Just over one month ago the CARP Poll revealed that two-thirds of CARP members would support a TFSA increase. CARP issued a press release on the results of the overnight CARP Poll™ and CARP members voiced strong support for increasing the annual TFSA contribution limit to $11,000. The vast majority (81%) said that they contributed to a TFSA.
The support for increasing the TFSA limit was rooted in concern for adequate retirement income and any measure that encourages it were favoured by CARP members.
TFSAs have particular value for retirees who can no longer contribute to RRSPs and for lower income earners who do not benefit as much from tax-deductible RRSP contributions. TFSA contributions are not deductible, so taxpayers pay taxes currently and eventually take the savings and earning out tax free. RRSP contributions are deductible currently but are taxable when withdrawn.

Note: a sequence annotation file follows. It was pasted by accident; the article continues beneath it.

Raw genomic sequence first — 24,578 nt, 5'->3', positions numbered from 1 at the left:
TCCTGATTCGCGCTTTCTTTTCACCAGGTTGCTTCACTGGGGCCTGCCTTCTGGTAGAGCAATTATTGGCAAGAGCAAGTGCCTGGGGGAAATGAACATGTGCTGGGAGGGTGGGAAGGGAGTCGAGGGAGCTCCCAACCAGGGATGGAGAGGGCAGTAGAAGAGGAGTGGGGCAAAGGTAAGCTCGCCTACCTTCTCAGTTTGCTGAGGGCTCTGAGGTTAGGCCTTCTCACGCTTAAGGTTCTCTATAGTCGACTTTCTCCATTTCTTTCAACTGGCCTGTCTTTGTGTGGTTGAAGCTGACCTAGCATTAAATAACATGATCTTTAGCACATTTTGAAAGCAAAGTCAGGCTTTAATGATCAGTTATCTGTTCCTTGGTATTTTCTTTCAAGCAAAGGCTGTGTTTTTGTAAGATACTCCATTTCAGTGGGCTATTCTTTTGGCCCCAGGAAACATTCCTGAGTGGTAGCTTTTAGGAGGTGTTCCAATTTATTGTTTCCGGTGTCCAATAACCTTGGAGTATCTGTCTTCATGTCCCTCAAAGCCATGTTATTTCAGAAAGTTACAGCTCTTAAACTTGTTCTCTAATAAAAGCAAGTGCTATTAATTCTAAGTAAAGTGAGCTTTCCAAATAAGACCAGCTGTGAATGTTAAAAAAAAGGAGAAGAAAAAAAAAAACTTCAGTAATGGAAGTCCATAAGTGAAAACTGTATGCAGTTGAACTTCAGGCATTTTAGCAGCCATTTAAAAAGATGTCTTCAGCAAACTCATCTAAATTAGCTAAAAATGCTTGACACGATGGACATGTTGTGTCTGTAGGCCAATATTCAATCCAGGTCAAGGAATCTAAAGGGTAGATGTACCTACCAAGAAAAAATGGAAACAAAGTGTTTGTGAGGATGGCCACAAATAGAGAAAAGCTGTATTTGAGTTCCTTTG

“CARP members would welcome the additional help in saving for their retirement needs but more so for those of their children and grandchildren. The arguments about budgetary costs are misplaced since it costs the same in foregone taxes whether we save in TFSAs or RRSPs or PRPPs. So the question is whether we should be encouraged to save or not. CARP members say yes.” said Susan Eng, VP, Advocacy for CARP
On April 7th, 2015, the Globe and Mail reported that Finance Minister Joe Oliver had hinted that the April 21st 2015 federal budget might usher in a doubling of the TFSA contribution limits. CARP contacted the Minister’s Office to request a comment and to ask if they could confirm the story. The same day, we received the following response from the Minister’s office, while they would not confirm the contents of the federal budget before it is announced they responded with the following:
“Our Government introduced the Tax Free Savings Account as a way for Canadians to save for things like retirement, their kids’ education and the down-payment on a house. These accounts benefit the Canadian economy. Today, 11 million Canadians have a Tax Free Savings Account, with the vast majority of accounts belonging to low and middle-income earners. We’re proud of that.”
What do you think?